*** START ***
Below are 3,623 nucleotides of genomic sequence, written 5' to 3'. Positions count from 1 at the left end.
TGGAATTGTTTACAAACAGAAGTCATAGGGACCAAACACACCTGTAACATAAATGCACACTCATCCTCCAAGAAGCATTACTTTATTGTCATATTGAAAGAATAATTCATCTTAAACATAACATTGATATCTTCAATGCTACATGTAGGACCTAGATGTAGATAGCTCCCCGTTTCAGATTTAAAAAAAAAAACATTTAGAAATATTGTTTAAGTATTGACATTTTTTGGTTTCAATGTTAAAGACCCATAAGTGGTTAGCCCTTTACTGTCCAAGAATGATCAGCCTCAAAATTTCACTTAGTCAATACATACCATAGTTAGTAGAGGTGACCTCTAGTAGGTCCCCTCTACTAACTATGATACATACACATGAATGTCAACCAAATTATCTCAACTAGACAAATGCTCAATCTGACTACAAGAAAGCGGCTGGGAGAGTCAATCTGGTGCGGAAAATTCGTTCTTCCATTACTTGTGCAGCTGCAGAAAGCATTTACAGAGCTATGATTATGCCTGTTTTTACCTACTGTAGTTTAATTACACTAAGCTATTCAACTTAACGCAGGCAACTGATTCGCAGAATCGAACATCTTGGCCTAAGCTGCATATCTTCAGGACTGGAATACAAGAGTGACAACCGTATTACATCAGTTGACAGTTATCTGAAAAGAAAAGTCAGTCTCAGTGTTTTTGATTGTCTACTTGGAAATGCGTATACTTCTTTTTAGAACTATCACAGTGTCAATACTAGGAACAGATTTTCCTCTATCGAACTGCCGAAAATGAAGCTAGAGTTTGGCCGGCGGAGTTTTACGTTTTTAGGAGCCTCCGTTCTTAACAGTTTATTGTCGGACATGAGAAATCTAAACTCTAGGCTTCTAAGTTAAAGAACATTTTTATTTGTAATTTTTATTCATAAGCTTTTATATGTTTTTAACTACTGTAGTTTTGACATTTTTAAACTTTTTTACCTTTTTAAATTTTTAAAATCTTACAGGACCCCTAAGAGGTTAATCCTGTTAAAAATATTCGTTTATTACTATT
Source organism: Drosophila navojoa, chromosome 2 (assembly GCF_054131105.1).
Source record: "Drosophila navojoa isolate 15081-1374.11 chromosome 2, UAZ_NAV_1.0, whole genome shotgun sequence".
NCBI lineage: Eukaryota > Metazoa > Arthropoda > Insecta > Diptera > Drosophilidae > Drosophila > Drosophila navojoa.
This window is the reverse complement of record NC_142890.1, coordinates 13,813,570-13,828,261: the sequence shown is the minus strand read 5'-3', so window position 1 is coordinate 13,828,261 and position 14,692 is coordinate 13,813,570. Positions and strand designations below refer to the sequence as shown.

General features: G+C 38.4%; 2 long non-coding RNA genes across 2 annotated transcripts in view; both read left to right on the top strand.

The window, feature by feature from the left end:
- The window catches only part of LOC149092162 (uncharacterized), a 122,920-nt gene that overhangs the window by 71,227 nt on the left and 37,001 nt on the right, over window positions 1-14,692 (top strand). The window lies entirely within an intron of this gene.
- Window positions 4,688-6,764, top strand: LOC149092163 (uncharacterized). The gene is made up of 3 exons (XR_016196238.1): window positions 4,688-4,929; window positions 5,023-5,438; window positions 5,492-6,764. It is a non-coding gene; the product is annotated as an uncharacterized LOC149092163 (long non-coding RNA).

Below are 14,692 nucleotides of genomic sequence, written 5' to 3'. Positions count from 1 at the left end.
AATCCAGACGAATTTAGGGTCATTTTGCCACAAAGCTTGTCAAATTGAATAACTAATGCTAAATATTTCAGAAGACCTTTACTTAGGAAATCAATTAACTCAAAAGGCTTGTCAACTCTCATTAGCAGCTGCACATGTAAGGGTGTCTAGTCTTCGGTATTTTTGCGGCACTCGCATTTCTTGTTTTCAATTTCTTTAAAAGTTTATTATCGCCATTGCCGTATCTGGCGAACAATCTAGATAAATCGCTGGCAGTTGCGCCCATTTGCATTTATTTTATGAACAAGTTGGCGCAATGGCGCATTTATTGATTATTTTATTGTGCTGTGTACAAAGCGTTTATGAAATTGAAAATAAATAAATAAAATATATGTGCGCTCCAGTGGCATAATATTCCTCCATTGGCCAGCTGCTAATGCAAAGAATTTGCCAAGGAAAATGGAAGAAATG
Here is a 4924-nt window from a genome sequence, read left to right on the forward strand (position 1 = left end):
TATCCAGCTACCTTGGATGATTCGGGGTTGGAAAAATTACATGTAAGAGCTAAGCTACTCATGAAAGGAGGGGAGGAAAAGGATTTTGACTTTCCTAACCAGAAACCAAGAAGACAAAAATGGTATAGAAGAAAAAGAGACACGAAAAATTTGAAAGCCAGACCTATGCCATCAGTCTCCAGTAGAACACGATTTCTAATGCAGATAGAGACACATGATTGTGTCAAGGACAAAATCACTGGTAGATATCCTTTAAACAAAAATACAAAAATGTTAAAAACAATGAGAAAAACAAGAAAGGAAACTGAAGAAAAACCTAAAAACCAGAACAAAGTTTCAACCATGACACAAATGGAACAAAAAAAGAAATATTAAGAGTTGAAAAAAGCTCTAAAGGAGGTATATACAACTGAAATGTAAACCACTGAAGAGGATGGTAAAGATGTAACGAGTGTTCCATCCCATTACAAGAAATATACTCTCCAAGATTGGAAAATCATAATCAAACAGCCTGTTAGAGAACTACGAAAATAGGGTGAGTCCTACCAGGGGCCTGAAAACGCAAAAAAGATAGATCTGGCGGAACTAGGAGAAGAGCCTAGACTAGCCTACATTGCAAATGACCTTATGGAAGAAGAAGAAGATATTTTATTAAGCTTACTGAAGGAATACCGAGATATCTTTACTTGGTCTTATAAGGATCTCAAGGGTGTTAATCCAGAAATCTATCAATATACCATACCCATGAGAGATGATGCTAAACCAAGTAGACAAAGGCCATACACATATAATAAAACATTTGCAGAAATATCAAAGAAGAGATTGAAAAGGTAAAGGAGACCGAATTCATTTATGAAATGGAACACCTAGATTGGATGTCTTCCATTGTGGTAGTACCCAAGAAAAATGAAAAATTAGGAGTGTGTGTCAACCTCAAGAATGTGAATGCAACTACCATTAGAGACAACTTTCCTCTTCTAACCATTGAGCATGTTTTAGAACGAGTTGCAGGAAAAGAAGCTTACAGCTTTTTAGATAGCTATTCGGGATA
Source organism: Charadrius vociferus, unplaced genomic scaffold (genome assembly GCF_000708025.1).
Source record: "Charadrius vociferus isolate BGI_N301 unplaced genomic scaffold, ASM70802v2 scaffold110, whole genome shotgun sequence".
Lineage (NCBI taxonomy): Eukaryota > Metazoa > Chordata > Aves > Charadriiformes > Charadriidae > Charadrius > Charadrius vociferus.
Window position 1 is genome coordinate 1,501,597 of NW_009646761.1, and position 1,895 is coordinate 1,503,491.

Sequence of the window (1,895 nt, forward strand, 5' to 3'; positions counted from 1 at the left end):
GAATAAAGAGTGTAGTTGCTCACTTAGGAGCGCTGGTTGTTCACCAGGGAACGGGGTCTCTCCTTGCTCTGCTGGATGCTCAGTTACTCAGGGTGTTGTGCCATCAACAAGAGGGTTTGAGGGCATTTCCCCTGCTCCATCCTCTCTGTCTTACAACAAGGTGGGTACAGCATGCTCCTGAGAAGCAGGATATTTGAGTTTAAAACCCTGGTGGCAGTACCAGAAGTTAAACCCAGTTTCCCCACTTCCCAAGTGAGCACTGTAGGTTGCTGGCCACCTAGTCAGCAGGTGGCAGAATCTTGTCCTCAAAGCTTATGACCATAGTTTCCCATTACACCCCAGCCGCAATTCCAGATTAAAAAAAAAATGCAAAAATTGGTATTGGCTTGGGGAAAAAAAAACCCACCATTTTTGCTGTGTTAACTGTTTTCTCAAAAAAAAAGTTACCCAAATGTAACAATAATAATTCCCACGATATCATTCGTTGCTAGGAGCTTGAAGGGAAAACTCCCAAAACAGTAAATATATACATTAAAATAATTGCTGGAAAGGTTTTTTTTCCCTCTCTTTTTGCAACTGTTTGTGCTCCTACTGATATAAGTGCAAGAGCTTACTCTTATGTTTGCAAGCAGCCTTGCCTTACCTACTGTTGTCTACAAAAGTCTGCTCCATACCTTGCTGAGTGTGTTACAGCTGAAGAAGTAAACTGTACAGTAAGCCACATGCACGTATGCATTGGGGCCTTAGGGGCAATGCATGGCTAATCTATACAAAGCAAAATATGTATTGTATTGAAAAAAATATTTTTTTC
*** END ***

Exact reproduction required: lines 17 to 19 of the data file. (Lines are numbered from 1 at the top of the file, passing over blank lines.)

Lineage (NCBI taxonomy): Eukaryota > Metazoa > Chordata > Aves > Charadriiformes > Charadriidae > Charadrius > Charadrius vociferus.
Window position 1 is genome coordinate 1,501,597 of NW_009646761.1, and position 1,895 is coordinate 1,503,491.

Sequence of the window (1,895 nt, forward strand, 5' to 3'; positions counted from 1 at the left end):